Edo culture and contemporary culture cross in one of the
Japan's first parks where you can enjoy beautiful four seasons
Ueno-onshi-koen Park together with Shiba, Asakusa, Fukagawa and Asukayama parks was designated as public park first time in Japan in 1873. The park area was the ground of Toeizan Kan'ei-ji from the early Edo Period (1603-1868), communized in the Meiji Period and later donated by the Imperial Household Ministry to Tokyo City (covering current 23 wards). "Onshi" means "Imperial gift."
Main features of Ueno-onshi-koen Park, commonly called Ueno Park, were Kaneiji temple, Ueno Toshogu Shrine dedicated to Tokugawa Ieyasu who founded the Edo Shogunate and cherry blossoms that still make the park one of the best viewing spots in Japan. Later the park was developed as a center of arts, culture and education including an array of museums and the Tokyo University of Arts. Today, the park is widely known at home and abroad as a representative park of Japan with cultured and historic atmosphere. The bronze statue of Saigo Takamori who was a leading figure of Meiji Restoration is well known as the symbol of the park.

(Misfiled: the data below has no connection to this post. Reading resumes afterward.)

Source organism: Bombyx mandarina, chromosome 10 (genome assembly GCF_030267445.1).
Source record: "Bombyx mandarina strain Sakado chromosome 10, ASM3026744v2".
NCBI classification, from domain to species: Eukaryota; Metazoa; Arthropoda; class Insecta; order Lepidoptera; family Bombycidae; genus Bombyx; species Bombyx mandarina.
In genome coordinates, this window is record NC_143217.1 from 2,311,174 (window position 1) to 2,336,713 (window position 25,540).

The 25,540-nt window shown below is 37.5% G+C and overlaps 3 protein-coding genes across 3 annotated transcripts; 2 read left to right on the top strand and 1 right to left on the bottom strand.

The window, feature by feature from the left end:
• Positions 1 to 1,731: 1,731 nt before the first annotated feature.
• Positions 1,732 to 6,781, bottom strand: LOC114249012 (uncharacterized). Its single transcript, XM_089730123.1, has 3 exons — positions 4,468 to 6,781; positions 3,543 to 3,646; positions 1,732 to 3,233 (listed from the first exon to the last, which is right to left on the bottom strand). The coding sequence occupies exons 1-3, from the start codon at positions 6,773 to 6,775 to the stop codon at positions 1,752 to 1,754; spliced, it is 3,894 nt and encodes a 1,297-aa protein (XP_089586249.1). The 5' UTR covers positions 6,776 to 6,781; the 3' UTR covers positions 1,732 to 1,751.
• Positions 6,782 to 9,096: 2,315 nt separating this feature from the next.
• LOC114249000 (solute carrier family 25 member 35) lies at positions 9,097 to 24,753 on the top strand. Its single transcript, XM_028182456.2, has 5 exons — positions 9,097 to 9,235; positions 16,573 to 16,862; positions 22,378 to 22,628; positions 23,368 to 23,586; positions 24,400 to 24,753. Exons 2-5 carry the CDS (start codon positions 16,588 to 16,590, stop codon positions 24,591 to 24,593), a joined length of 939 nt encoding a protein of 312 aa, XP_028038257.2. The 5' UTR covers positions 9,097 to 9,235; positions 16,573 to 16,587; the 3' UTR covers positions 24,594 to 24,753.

Nature in four seasons is also a highlight of Ueno Park. Cherry blossoms from late-March to mid-April, lotus flowers floating on Shinobazu Pond in July to August, colored maple leaves in autumn and peonies in winter are different expressions of the park.
Address: Ueno-Koen Ikenohata 3-chome, Taito Ward, Tokyo
Hours open to visitors: 05:00-23:00
Directions: 2-minute walk from Ueno (JR line, Ginza line, Hibiya line).